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We study the embryonic origins of blood stem cells with the aim to inform the generation of these cells in culture, and ultimate produce clinically relevant blood stem cells for therapeutic purposes.

De bruijn group developmental haematopoiesis Christina Rode

Haematopoietic stem cells (HSCs) have been used in the clinic for several decades. Yet, our capacity to grow, expand and manipulate HSCs is still limited, which is holding back a more wider application of HSC-based therapies, for example in therapies aimed at correcting single gene haematopoietic disorders by genome editing. The Developmental Haematopoiesis Group aims to learn from the embryo how HSCs are specified and how their self-renewal and differentiation into functional end cells is controlled, and apply this knowledge for the purpose of regenerative medicine.

In the mouse embryo, definitive HSCs are generated in the dorsal aorta and vitelline and umbilical arteries from a specialised subset of endothelium, the haemogenic endothelium (HE). This endothelial-to-haematopoietic transition (EHT) involves the bending out and rounding up of endothelial cells and transition into haematopoietic cell clusters that protrude into the lumen of the arteries.

The transcription factor Runx1 is arguably the most critical regulator of EHT. In mice, homozygous loss of Runx1 results in embryonic lethality and a complete absence of definitive haematopoietic cells. Runx1 is critically required along the transition of HE to definitive haematopoietic stem and progenitor cells, and several of its known transcriptional targets act in this transition. However, the extent of the gene interaction network underlying EHT remains to be established.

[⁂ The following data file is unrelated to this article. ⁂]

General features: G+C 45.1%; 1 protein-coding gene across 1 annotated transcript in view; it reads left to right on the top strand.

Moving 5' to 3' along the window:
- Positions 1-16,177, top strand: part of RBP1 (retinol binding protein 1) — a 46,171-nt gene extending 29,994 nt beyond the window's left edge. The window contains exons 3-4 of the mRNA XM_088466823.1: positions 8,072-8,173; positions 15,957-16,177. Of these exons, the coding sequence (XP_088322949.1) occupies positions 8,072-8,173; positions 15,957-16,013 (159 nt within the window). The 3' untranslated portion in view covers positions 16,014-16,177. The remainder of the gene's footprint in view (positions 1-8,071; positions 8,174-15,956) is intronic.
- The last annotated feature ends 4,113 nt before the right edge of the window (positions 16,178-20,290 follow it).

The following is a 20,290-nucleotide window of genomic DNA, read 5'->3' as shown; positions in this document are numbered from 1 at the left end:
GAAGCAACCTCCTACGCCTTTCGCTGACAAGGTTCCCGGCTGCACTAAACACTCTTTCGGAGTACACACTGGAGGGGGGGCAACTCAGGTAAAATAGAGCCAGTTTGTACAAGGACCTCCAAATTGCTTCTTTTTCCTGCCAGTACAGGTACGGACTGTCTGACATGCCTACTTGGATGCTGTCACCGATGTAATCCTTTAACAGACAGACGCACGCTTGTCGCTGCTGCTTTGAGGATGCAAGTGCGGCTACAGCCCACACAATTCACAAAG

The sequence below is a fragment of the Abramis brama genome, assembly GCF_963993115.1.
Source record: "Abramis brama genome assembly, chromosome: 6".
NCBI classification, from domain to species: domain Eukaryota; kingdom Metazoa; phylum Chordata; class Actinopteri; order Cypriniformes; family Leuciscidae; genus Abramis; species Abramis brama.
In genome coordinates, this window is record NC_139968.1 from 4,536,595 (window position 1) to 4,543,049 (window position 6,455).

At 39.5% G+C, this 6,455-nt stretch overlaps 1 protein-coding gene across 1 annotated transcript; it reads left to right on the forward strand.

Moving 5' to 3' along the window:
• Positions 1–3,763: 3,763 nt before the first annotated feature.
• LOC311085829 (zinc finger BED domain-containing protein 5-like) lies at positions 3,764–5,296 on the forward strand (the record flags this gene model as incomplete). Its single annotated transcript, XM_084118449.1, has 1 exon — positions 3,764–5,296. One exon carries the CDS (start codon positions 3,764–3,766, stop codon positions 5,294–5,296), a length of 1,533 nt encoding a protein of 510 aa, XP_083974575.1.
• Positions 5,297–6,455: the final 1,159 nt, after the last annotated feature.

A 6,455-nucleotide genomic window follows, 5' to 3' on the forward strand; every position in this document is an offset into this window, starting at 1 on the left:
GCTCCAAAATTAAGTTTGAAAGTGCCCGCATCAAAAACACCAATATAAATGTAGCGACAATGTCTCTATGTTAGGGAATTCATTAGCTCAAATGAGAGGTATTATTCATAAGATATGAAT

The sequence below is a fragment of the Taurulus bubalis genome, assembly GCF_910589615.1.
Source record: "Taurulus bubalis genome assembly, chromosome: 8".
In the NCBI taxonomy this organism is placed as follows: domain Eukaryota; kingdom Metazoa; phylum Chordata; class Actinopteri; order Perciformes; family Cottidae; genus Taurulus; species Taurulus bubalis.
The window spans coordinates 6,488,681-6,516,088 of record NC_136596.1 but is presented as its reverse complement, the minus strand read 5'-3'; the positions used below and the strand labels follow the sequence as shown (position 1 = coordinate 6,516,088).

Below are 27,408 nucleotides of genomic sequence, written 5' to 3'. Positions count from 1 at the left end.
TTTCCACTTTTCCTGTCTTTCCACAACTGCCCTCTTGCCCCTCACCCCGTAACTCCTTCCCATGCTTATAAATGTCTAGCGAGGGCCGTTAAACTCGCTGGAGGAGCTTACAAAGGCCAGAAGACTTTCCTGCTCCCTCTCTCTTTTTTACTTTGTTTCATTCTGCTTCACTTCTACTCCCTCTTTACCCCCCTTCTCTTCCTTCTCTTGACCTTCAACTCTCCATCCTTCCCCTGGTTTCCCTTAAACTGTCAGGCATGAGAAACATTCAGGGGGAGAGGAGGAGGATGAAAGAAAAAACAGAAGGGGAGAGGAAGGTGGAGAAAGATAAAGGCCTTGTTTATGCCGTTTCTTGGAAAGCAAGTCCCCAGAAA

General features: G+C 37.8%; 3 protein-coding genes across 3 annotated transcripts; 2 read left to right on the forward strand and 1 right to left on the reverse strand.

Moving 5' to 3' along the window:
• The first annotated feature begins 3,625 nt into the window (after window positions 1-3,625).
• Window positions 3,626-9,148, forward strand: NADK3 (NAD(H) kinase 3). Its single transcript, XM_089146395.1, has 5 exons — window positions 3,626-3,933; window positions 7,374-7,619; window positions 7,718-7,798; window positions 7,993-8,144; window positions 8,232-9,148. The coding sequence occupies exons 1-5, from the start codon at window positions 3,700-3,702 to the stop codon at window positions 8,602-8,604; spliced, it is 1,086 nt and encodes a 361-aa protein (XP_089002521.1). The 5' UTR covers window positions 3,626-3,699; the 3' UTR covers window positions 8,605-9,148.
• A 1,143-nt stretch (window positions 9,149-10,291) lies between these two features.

To facilitate the identification and isolation of HE and cells undergoing EHT for mechanistic studies, we generated a Runx1 +23 enhancer-reporter model (23GFP). The 23GFP expression marks all HE and emerging haematopoietic stem and progenitor cells, similar to endogenous Runx1. Making use of this reporter in in vivo HSC development and ESC/iPSC differentiation cultures, our goal is to further the understanding of how HSCs are specified and born.

Our research focuses around three main lines: Elucidating the Runx1 cis-regulatory logic in EHT; Characterising the gene interaction network, cellular pathways and niche factors that underlie EHT; and Tracing the origin of HE back to gastrulation to begin to map the factors acting on the precursors of these cells. The insights obtained from these studies will inform protocols to generate definitive HE and blood cells from ESC/iPSC. In addition, RUNX1 mutations are involved in human leukaemia, and a deeper understanding of the role of Runx1 in the regulatory network underlying HSC emergence could also shed light the molecular mechanisms of leukaemia onset and progression.

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